“ In our experience, Toolkit II and especially the process volume was extremely useful for developing our corporate governance code. We used it as our guiding reference to know whether we are on the right track or not.”

Project Manager National Moroccan Corporate Governance Task Force


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Volume Two: Process of Developing Corporate Governance Codes

Interest/Will

Module 1

Initiating the process

Getting Started

Module 2

Engaging Stakeholders

Drafting the Code

It’s only the beginning


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Process of Developing Corporate Governance Codes

Interest/Will

Initiating the process

Getting Started

Engaging Stakeholders

Drafting the Code

It’s only the beginning


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Private Organizations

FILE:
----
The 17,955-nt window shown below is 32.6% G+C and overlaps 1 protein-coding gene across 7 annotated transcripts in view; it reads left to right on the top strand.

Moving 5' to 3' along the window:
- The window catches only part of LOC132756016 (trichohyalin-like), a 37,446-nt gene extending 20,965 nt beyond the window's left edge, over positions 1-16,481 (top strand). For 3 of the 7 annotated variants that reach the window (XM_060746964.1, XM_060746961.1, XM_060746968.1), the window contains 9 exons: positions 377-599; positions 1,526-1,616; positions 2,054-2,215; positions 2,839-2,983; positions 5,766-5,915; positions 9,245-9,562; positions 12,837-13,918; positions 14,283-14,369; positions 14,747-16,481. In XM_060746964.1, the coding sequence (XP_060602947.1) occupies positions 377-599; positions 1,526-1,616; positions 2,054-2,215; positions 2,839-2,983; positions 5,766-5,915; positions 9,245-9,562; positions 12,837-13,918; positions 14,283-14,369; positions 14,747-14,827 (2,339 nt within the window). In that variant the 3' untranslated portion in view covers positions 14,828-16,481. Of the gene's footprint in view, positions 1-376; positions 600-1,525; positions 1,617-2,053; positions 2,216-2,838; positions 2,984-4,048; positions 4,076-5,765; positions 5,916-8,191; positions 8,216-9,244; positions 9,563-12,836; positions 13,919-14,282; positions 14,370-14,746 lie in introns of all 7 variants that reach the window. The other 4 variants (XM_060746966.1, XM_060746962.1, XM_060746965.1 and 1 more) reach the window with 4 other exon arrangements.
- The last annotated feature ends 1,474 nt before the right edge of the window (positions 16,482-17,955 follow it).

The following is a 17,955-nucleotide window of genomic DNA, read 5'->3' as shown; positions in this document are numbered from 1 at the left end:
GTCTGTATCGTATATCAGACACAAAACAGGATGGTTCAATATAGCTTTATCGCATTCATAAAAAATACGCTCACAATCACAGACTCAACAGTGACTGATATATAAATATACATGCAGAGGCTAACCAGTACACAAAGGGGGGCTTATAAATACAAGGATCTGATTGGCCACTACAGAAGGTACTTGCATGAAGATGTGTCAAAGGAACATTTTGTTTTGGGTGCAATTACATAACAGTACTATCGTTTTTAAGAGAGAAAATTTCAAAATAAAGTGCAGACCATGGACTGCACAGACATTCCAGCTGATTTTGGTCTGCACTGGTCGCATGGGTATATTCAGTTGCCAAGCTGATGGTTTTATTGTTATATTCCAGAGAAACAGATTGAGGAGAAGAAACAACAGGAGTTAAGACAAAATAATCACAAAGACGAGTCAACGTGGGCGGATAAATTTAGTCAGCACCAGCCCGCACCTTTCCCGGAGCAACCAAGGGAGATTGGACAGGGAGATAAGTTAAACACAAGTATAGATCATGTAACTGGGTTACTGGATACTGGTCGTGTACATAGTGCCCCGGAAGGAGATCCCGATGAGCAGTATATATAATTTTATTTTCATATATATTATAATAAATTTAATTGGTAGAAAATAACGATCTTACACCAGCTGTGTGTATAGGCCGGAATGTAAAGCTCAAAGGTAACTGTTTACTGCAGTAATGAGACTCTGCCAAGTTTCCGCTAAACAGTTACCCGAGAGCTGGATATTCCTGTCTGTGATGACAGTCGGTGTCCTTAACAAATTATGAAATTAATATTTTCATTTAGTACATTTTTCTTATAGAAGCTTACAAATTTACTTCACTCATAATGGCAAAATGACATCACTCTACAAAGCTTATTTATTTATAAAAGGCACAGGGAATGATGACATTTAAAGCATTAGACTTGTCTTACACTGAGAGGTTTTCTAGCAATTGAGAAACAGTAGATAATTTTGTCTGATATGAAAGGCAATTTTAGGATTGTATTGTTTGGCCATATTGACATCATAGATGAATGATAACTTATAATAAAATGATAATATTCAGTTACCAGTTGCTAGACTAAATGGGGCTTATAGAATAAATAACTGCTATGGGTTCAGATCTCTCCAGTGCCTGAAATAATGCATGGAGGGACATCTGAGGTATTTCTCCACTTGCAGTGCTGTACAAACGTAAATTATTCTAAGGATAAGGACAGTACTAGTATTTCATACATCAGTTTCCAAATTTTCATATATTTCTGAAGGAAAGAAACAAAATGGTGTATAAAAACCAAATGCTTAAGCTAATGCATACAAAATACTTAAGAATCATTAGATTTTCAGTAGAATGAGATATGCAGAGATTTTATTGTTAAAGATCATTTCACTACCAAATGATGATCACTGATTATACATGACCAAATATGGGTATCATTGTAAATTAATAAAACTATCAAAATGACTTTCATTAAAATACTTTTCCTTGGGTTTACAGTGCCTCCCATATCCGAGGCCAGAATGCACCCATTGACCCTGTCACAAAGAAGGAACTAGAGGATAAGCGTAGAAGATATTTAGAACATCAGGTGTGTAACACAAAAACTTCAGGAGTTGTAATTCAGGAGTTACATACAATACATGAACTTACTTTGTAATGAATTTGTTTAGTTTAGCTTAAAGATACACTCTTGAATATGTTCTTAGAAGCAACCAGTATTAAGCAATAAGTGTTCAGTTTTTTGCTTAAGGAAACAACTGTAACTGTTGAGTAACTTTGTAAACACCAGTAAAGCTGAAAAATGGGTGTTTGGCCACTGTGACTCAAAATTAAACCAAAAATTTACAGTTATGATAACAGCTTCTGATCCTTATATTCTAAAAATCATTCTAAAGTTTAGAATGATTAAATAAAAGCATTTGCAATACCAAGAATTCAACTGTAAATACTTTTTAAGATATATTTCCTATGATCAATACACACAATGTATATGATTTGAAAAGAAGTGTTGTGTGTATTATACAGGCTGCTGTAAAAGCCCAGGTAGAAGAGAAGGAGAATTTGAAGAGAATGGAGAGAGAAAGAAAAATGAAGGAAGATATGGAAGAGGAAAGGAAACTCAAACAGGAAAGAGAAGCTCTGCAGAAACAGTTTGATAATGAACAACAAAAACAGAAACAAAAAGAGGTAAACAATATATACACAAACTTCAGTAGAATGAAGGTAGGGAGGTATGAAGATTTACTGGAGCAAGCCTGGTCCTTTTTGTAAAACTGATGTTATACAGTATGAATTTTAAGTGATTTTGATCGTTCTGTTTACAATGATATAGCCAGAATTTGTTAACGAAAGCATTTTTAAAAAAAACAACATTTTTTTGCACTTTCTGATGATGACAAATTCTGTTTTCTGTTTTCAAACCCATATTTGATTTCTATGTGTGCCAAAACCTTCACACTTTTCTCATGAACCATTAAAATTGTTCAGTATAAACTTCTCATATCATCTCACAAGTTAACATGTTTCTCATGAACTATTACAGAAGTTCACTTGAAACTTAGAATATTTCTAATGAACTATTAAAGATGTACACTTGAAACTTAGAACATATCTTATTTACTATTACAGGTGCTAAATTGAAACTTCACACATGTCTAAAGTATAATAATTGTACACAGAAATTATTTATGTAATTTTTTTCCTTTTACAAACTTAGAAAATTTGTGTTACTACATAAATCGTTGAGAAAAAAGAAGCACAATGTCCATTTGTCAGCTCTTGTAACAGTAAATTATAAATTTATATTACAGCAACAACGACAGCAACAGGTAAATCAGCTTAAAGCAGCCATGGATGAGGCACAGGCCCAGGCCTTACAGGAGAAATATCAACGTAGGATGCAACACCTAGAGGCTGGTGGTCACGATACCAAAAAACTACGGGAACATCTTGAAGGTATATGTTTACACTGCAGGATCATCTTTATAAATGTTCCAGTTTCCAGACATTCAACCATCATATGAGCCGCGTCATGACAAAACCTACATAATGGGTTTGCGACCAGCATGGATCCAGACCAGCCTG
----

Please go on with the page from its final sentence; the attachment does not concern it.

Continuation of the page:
Professional

Associations

Business Community and Financial Sector

Government

The Initiator

Initiating and Leading The Process

The Crafting Committee or the Task Force

The Lead Organization

No single type of organization is best suited to initiating or developing a corporate governance code. Virtually every possible combination has resulted in the adoption of quality codes. What is essential is that all interested parties be involved in the process and represented on the crafting committee.


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Private Organizations

Professional

Associations

Business Community and Financial Sector

Government

The Initiator

Initiating and Leading The Process

The Crafting Committee or the Task Force

The Lead Organization